© Copyright 2006 Rogers Publishing Ltd. The following article first appeared in the January 2005 edition of BENEFITS CANADA magazine.
 
The Patriot Act’s influence on Canada.
 

It may seem odd to think the Patriot Act, which gives the U.S. government extraordinary tools to help fight terrorism, could have an impact here in Canada. But the anti-terrorism law has stirred up controversy in British Columbia, where the provincial government decided to outsource its medical claims processing to a U.S.-based company.

The B.C. Government and Service Employees’ Union(BCGEU) raised concerns that the U.S. government, under the Patriot Act, could potentially subpoena confidential information about B.C. claimants. But some believe the union was initially concerned about saving jobs in the province, not privacy. “I suspect the union’s real motive was to protect job loss and I think under the terms that the B.C. government was supposed to go ahead with, there would be a lot of transfer of jobs over to Maximus, the company that’s going to do the administration,” says Larry Jackson, health and welfare practice leader at Toronto- based Mellon Human Resources & Investor Solutions. But he says the Patriot Act issue is a legitimate one that could spill over from the medical services industry to financial institutions and other industries.

In fact, the issue got the attention of B.C.’s privacy commissioner, David Loukidelis, last fall. In a 151-page report, Loukidelis spelled out some of the steps he feels are necessary to help protect the privacy of British Columbians(and Canadians). “Our report concludes that measures can and should be put in place that meaningfully guard against access by the U.S. Patriot Act,” he said. One important recommendation is to have Ottawa and the provinces pass legislation that would prohibit personal information from being stored outside of Canada. The commissioner also suggested slapping fines on companies that violate B.C.’s privacy laws and that the provincial government must be notified if a request has been made for information.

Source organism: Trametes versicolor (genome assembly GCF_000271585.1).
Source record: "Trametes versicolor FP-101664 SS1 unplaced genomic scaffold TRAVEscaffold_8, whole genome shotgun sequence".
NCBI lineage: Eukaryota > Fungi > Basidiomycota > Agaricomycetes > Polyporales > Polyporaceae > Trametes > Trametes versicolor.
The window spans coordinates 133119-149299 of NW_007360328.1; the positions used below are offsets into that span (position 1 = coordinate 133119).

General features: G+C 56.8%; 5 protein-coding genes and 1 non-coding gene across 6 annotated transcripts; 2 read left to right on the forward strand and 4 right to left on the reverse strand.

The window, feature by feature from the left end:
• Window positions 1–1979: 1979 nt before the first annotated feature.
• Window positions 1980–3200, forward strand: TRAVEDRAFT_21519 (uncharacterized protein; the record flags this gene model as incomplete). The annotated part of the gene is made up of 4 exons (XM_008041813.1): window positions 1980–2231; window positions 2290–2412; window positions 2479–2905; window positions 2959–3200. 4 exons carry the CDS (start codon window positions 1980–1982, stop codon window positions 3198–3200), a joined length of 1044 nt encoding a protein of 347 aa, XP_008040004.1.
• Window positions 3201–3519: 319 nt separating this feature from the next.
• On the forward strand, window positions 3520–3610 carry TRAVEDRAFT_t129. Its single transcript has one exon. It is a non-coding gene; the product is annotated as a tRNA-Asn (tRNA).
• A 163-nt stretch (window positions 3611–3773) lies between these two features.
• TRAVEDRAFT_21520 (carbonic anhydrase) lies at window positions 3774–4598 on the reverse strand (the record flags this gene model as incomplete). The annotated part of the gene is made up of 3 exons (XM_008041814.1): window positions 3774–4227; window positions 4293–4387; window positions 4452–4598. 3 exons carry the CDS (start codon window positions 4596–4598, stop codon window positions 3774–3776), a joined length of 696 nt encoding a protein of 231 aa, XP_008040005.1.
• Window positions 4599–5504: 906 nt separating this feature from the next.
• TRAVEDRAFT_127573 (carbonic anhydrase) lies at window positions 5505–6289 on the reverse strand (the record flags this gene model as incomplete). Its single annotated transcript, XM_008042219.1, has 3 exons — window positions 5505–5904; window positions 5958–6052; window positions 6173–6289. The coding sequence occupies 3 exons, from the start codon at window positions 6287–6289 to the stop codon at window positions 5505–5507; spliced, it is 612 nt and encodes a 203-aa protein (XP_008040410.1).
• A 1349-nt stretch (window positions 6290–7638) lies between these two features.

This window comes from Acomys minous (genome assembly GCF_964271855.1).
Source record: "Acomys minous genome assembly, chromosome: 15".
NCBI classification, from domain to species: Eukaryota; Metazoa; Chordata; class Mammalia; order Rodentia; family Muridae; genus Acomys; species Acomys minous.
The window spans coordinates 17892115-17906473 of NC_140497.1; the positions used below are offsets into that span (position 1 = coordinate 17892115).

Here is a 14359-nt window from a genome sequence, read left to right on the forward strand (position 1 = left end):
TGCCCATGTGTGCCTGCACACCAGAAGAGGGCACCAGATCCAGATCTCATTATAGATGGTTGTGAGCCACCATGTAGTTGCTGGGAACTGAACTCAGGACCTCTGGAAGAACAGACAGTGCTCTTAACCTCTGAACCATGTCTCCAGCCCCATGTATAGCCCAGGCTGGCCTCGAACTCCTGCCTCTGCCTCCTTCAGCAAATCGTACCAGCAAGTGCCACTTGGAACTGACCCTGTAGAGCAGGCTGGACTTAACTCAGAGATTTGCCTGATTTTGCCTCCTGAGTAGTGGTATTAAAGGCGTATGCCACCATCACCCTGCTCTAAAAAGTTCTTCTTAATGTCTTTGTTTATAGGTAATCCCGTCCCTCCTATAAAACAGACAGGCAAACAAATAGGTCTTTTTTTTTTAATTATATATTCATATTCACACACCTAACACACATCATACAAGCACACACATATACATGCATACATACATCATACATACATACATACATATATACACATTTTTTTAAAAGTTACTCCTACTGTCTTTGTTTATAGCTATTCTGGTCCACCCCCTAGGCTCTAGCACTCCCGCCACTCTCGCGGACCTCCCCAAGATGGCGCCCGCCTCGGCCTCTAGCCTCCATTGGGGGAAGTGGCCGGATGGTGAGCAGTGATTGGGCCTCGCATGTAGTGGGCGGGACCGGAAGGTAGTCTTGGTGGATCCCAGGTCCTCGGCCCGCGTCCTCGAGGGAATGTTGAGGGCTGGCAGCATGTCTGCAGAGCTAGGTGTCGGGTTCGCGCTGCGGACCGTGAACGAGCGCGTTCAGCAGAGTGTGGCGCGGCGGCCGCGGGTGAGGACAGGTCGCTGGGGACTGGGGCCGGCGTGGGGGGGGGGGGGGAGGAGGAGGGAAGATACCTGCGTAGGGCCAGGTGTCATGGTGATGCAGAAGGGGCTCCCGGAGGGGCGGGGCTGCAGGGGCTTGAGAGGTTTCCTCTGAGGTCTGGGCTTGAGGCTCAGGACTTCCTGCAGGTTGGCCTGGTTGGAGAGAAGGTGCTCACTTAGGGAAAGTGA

Jackson says nothing official has been put in place by governments to address this issue, except for some mention of it at the First Ministers meeting held last summer in Niagara-on-the-Lake, Ont. “Until you get a situation where the U.S. Patriot Act has required the disclosure of [Canadian] information, I’m not sure the governments will be able to do anything to safeguard or to take action,” says Jackson.

The BCGEU has launched a lawsuit challenging the move by the B.C. government. For its part, the province says it has assessed the outsourcing agreement and the privacy commissioner’s suggestions, and determined that the contract meets all the recommendations.

JUST THE FACTS

A SURGE IN SWEDEN
The Swedish Ministry of Finance says pension expenditures will rise to more than 10% of gross domestic product(GDP)in the next 30 years.

Pension expenditures as a percentage of GDP are estimated to increase from 8.5% in 2007 to more than 10% in the mid 2030s. The ministry attributes the increase to the rise in the number of elderly people in Sweden. The old age dependency ratio—the ratio between the number of persons older than working age and the number at working age—is predicted to rise from around 29 persons to 44 in 2040.

PHASING IN PHASED RETIREMENT
The U.S. Internal Revenue Service has issued rules which permit pension plans to introduce a phased retirement provision. The rules allow employees aged 59.5 to receive a pro-rated share of their accrued benefits based on their reduced working hours. Other rules require that employees be allowed to accrue additional service under the pension plan, based on imputed income. Plan sponsors would be required to monitor the number of hours these employees worked.

UNHAPPY INSTITUTIONS
Many German institutional investors appear to be dissatisfied with their investments.

According to a survey by SEI Investments, 73 small- to mid-size companies in Germany were asked how they felt about their investments. Sixty-four per cent said their investments lacked a high level of diversification. Fiftythree per cent complained they could not gain access to the world’s best management because they only had small sums of money to invest.

Joel Kranc

 

Copyright © 2018 Transcontinental Media G.P. This article first appeared in Benefits Canada.